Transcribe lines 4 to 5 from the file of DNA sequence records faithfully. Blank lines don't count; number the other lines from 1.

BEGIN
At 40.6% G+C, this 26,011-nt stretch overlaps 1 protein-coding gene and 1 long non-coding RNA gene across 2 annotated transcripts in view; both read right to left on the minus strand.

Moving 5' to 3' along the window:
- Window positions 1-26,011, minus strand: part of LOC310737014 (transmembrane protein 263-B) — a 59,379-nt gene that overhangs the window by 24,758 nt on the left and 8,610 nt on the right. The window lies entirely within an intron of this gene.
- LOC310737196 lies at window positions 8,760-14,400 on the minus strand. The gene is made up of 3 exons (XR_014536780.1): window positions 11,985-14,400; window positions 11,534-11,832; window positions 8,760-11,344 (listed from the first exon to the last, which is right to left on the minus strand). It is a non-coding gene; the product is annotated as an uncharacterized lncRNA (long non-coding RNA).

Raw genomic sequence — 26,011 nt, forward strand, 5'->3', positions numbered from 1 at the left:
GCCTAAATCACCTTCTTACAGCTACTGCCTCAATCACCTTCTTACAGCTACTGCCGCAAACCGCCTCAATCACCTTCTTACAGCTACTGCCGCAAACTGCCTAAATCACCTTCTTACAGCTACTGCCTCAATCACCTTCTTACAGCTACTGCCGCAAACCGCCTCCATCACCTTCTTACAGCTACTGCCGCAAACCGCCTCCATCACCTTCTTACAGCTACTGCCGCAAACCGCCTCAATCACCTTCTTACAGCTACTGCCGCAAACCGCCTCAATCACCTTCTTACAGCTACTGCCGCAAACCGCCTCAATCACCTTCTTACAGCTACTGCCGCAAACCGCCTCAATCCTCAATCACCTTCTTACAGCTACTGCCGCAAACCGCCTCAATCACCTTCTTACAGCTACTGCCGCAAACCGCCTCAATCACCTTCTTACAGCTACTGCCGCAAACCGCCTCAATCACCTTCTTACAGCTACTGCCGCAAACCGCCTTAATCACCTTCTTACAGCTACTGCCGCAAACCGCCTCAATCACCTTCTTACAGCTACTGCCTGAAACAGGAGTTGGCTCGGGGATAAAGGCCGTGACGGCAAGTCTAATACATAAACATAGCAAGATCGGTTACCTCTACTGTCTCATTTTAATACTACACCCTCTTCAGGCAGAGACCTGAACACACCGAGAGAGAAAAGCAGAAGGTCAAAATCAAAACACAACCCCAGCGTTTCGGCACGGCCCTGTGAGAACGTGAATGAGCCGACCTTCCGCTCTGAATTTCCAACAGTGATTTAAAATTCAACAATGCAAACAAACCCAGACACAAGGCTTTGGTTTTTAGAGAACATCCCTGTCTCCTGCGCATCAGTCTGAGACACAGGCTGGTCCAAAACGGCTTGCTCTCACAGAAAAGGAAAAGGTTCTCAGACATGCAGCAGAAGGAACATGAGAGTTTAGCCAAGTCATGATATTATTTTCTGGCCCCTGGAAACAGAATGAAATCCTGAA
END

- LOC310737196 lies at window positions 8,760-14,400 on the minus strand. The gene is made up of 3 exons (XR_014536780.1): window positions 11,985-14,400; window positions 11,534-11,832; window positions 8,760-11,344 (listed from the first exon to the last, which is right to left on the minus strand). It is a non-coding gene; the product is annotated as an uncharacterized lncRNA (long non-coding RNA).

Raw genomic sequence — 26,011 nt, forward strand, 5'->3', positions numbered from 1 at the left: